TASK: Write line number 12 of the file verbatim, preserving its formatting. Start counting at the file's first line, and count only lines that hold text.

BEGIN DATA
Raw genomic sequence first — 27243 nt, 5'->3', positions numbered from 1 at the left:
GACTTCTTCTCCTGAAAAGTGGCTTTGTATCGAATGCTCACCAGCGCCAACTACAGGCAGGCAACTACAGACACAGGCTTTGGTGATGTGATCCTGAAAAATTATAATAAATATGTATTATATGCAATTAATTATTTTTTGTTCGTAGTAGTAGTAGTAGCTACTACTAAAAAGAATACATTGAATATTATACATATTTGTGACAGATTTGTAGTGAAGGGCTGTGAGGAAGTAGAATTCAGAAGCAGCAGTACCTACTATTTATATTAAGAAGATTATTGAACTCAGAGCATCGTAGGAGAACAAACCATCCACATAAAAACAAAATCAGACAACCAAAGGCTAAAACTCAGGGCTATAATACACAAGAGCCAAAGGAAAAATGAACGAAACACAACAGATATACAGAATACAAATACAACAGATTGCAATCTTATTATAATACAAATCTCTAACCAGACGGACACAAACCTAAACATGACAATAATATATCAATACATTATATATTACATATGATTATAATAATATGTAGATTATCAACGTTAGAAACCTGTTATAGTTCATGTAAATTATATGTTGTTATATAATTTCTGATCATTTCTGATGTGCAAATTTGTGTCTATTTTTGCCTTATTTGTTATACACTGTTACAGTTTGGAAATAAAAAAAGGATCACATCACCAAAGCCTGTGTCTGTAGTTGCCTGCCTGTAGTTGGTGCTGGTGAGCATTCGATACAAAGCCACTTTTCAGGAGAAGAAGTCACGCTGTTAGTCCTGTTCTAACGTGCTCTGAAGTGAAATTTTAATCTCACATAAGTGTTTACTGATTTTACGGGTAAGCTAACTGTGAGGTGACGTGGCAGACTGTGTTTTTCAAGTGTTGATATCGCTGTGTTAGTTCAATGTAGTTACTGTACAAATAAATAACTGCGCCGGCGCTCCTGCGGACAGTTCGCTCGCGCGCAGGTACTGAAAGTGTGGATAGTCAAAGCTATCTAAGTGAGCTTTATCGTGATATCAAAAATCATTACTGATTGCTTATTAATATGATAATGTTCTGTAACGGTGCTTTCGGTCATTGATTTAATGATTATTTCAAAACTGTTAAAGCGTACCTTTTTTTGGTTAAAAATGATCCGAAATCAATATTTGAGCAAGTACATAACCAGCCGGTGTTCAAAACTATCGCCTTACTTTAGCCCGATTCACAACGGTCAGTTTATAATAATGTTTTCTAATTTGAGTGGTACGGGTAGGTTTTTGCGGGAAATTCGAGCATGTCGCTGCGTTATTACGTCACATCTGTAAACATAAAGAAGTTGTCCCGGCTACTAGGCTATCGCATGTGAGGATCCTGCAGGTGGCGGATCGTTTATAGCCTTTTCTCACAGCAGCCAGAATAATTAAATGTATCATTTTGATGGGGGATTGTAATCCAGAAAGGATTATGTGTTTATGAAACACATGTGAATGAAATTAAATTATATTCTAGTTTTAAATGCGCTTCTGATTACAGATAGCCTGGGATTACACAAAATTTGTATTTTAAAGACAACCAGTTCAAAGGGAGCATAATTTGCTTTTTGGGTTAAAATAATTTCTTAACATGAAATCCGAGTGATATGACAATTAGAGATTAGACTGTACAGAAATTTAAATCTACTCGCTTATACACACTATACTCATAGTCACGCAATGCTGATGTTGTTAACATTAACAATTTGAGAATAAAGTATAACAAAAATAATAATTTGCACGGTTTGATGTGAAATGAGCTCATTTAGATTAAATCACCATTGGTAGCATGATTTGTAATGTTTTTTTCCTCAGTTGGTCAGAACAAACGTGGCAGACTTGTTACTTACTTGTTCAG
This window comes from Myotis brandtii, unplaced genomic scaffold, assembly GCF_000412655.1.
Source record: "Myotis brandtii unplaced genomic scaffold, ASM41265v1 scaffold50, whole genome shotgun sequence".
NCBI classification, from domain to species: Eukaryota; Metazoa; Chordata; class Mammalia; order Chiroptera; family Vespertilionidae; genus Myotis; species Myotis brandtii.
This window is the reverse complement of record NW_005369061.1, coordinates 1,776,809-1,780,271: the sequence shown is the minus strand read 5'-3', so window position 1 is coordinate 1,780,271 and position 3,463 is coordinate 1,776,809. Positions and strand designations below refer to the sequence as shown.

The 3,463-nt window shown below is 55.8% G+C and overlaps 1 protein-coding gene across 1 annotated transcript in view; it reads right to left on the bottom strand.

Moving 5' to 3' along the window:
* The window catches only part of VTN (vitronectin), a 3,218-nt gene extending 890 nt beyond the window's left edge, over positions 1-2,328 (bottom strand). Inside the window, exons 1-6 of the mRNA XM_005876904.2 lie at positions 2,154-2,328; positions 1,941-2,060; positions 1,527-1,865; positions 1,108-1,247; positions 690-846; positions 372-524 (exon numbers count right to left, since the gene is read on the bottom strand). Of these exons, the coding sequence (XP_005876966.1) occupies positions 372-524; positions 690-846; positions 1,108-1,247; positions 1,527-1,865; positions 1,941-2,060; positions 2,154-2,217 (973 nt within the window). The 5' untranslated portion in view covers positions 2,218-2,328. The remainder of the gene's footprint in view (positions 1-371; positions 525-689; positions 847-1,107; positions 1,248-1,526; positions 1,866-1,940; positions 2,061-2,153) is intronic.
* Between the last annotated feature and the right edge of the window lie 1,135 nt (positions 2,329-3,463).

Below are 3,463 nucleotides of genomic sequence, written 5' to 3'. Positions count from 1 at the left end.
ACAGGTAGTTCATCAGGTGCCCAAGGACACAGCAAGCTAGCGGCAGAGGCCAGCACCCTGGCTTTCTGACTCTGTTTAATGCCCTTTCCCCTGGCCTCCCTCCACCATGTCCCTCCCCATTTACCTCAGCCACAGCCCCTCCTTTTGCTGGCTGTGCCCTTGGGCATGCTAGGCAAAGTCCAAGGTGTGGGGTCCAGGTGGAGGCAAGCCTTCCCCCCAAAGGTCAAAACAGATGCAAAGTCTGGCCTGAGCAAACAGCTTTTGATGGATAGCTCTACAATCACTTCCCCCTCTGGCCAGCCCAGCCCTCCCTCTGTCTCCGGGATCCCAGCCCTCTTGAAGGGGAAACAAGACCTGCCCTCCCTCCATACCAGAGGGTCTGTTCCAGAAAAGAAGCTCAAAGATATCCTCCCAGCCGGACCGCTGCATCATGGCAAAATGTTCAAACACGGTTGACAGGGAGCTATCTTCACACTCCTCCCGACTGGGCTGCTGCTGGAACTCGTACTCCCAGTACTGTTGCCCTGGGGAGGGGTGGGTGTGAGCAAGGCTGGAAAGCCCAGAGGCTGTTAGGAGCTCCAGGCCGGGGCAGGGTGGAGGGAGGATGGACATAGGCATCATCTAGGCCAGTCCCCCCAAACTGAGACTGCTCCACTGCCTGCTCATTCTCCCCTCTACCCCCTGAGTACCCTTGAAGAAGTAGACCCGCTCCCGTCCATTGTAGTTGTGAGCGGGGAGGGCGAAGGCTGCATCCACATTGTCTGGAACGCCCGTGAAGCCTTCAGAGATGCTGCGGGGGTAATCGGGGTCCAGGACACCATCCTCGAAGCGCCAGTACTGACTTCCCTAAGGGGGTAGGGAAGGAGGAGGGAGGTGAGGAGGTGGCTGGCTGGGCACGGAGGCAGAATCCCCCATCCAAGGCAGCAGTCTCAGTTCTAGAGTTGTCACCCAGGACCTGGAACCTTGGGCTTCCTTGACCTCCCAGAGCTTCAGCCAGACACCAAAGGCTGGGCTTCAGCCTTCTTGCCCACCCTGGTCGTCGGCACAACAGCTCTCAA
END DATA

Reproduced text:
ACAGGTAGTTCATCAGGTGCCCAAGGACACAGCAAGCTAGCGGCAGAGGCCAGCACCCTGGCTTTCTGACTCTGTTTAATGCCCTTTCCCCTGGCCTCCCTCCACCATGTCCCTCCCCATTTACCTCAGCCACAGCCCCTCCTTTTGCTGGCTGTGCCCTTGGGCATGCTAGGCAAAGTCCAAGGTGTGGGGTCCAGGTGGAGGCAAGCCTTCCCCCCAAAGGTCAAAACAGATGCAAAGTCTGGCCTGAGCAAACAGCTTTTGATGGATAGCTCTACAATCACTTCCCCCTCTGGCCAGCCCAGCCCTCCCTCTGTCTCCGGGATCCCAGCCCTCTTGAAGGGGAAACAAGACCTGCCCTCCCTCCATACCAGAGGGTCTGTTCCAGAAAAGAAGCTCAAAGATATCCTCCCAGCCGGACCGCTGCATCATGGCAAAATGTTCAAACACGGTTGACAGGGAGCTATCTTCACACTCCTCCCGACTGGGCTGCTGCTGGAACTCGTACTCCCAGTACTGTTGCCCTGGGGAGGGGTGGGTGTGAGCAAGGCTGGAAAGCCCAGAGGCTGTTAGGAGCTCCAGGCCGGGGCAGGGTGGAGGGAGGATGGACATAGGCATCATCTAGGCCAGTCCCCCCAAACTGAGACTGCTCCACTGCCTGCTCATTCTCCCCTCTACCCCCTGAGTACCCTTGAAGAAGTAGACCCGCTCCCGTCCATTGTAGTTGTGAGCGGGGAGGGCGAAGGCTGCATCCACATTGTCTGGAACGCCCGTGAAGCCTTCAGAGATGCTGCGGGGGTAATCGGGGTCCAGGACACCATCCTCGAAGCGCCAGTACTGACTTCCCTAAGGGGGTAGGGAAGGAGGAGGGAGGTGAGGAGGTGGCTGGCTGGGCACGGAGGCAGAATCCCCCATCCAAGGCAGCAGTCTCAGTTCTAGAGTTGTCACCCAGGACCTGGAACCTTGGGCTTCCTTGACCTCCCAGAGCTTCAGCCAGACACCAAAGGCTGGGCTTCAGCCTTCTTGCCCACCCTGGTCGTCGGCACAACAGCTCTCAA